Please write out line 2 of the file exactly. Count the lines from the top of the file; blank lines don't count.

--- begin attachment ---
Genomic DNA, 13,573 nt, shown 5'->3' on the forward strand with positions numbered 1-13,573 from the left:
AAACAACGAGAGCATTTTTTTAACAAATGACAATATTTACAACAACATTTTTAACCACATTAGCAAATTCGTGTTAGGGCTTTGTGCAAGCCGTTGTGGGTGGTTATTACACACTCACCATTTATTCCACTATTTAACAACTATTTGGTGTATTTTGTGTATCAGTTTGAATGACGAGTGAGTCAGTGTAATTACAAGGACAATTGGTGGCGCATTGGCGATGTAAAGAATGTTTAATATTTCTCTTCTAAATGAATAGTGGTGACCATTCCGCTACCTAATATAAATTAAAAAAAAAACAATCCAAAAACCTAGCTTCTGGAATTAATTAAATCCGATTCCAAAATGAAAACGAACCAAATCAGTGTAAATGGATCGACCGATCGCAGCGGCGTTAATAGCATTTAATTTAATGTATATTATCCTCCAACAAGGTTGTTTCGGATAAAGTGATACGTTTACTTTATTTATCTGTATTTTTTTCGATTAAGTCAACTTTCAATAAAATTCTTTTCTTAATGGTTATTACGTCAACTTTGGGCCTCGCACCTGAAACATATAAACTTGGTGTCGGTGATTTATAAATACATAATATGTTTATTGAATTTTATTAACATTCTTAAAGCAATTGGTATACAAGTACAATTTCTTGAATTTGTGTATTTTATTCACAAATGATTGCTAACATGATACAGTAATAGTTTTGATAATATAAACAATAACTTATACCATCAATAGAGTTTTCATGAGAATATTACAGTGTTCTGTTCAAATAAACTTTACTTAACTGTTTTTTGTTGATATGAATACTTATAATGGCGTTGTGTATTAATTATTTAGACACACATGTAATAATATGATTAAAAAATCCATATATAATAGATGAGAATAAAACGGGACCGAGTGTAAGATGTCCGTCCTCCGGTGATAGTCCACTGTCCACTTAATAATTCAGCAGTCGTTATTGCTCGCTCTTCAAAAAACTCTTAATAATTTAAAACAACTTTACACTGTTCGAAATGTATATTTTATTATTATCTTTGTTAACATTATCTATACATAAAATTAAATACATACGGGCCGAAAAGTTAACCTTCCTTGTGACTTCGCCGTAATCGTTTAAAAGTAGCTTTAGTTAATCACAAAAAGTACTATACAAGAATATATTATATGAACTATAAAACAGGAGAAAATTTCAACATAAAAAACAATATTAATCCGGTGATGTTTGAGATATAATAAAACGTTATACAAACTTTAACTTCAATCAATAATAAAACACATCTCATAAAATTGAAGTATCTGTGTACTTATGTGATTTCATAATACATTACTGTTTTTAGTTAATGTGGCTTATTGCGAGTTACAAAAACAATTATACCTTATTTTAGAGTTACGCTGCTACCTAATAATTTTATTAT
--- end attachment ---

AAACAACGAGAGCATTTTTTTAACAAATGACAATATTTACAACAACATTTTTAACCACATTAGCAAATTCGTGTTAGGGCTTTGTGCAAGCCGTTGTGGGTGGTTATTACACACTCACCATTTATTCCACTATTTAACAACTATTTGGTGTATTTTGTGTATCAGTTTGAATGACGAGTGAGTCAGTGTAATTACAAGGACAATTGGTGGCGCATTGGCGATGTAAAGAATGTTTAATATTTCTCTTCTAAATGAATAGTGGTGACCATTCCGCTACCTAATATAAATTAAAAAAAAAACAATCCAAAAACCTAGCTTCTGGAATTAATTAAATCCGATTCCAAAATGAAAACGAACCAAATCAGTGTAAATGGATCGACCGATCGCAGCGGCGTTAATAGCATTTAATTTAATGTATATTATCCTCCAACAAGGTTGTTTCGGATAAAGTGATACGTTTACTTTATTTATCTGTATTTTTTTCGATTAAGTCAACTTTCAATAAAATTCTTTTCTTAATGGTTATTACGTCAACTTTGGGCCTCGCACCTGAAACATATAAACTTGGTGTCGGTGATTTATAAATACATAATATGTTTATTGAATTTTATTAACATTCTTAAAGCAATTGGTATACAAGTACAATTTCTTGAATTTGTGTATTTTATTCACAAATGATTGCTAACATGATACAGTAATAGTTTTGATAATATAAACAATAACTTATACCATCAATAGAGTTTTCATGAGAATATTACAGTGTTCTGTTCAAATAAACTTTACTTAACTGTTTTTTGTTGATATGAATACTTATAATGGCGTTGTGTATTAATTATTTAGACACACATGTAATAATATGATTAAAAAATCCATATATAATAGATGAGAATAAAACGGGACCGAGTGTAAGATGTCCGTCCTCCGGTGATAGTCCACTGTCCACTTAATAATTCAGCAGTCGTTATTGCTCGCTCTTCAAAAAACTCTTAATAATTTAAAACAACTTTACACTGTTCGAAATGTATATTTTATTATTATCTTTGTTAACATTATCTATACATAAAATTAAATACATACGGGCCGAAAAGTTAACCTTCCTTGTGACTTCGCCGTAATCGTTTAAAAGTAGCTTTAGTTAATCACAAAAAGTACTATACAAGAATATATTATATGAACTATAAAACAGGAGAAAATTTCAACATAAAAAACAATATTAATCCGGTGATGTTTGAGATATAATAAAACGTTATACAAACTTTAACTTCAATCAATAATAAAACACATCTCATAAAATTGAAGTATCTGTGTACTTATGTGATTTCATAATACATTACTGTTTTTAGTTAATGTGGCTTATTGCGAGTTACAAAAACAATTATACCTTATTTTAGAGTTACGCTGCTACCTAATAATTTTATTAT